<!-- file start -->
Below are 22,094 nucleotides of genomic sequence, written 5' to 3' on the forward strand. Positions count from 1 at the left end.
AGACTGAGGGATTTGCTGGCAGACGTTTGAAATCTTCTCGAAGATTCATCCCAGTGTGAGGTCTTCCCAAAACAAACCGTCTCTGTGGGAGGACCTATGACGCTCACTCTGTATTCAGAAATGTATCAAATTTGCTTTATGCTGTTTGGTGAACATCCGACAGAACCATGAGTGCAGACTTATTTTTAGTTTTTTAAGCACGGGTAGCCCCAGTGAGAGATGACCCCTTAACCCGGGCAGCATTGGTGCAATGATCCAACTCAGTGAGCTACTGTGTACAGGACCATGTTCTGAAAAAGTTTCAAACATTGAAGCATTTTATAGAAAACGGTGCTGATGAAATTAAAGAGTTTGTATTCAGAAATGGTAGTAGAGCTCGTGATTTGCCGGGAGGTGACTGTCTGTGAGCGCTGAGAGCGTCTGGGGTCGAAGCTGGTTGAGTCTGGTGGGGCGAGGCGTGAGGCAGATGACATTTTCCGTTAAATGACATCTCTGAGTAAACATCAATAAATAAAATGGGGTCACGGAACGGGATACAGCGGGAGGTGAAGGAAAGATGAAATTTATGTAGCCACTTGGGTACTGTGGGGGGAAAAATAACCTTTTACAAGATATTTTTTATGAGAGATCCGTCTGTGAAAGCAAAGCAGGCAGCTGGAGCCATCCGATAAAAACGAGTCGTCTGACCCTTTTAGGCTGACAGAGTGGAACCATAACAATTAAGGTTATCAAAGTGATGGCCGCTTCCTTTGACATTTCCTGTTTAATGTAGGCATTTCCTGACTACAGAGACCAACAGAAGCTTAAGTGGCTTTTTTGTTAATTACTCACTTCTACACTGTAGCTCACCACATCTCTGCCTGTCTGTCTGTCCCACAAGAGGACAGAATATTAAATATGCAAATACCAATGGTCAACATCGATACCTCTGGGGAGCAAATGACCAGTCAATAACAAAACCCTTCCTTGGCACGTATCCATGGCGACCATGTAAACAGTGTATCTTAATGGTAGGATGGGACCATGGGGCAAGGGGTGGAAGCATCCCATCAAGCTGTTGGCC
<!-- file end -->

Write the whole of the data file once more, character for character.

Below are 22,094 nucleotides of genomic sequence, written 5' to 3' on the forward strand. Positions count from 1 at the left end.
AGACTGAGGGATTTGCTGGCAGACGTTTGAAATCTTCTCGAAGATTCATCCCAGTGTGAGGTCTTCCCAAAACAAACCGTCTCTGTGGGAGGACCTATGACGCTCACTCTGTATTCAGAAATGTATCAAATTTGCTTTATGCTGTTTGGTGAACATCCGACAGAACCATGAGTGCAGACTTATTTTTAGTTTTTTAAGCACGGGTAGCCCCAGTGAGAGATGACCCCTTAACCCGGGCAGCATTGGTGCAATGATCCAACTCAGTGAGCTACTGTGTACAGGACCATGTTCTGAAAAAGTTTCAAACATTGAAGCATTTTATAGAAAACGGTGCTGATGAAATTAAAGAGTTTGTATTCAGAAATGGTAGTAGAGCTCGTGATTTGCCGGGAGGTGACTGTCTGTGAGCGCTGAGAGCGTCTGGGGTCGAAGCTGGTTGAGTCTGGTGGGGCGAGGCGTGAGGCAGATGACATTTTCCGTTAAATGACATCTCTGAGTAAACATCAATAAATAAAATGGGGTCACGGAACGGGATACAGCGGGAGGTGAAGGAAAGATGAAATTTATGTAGCCACTTGGGTACTGTGGGGGGAAAAATAACCTTTTACAAGATATTTTTTATGAGAGATCCGTCTGTGAAAGCAAAGCAGGCAGCTGGAGCCATCCGATAAAAACGAGTCGTCTGACCCTTTTAGGCTGACAGAGTGGAACCATAACAATTAAGGTTATCAAAGTGATGGCCGCTTCCTTTGACATTTCCTGTTTAATGTAGGCATTTCCTGACTACAGAGACCAACAGAAGCTTAAGTGGCTTTTTTGTTAATTACTCACTTCTACACTGTAGCTCACCACATCTCTGCCTGTCTGTCTGTCCCACAAGAGGACAGAATATTAAATATGCAAATACCAATGGTCAACATCGATACCTCTGGGGAGCAAATGACCAGTCAATAACAAAACCCTTCCTTGGCACGTATCCATGGCGACCATGTAAACAGTGTATCTTAATGGTAGGATGGGACCATGGGGCAAGGGGTGGAAGCATCCCATCAAGCTGTTGGCC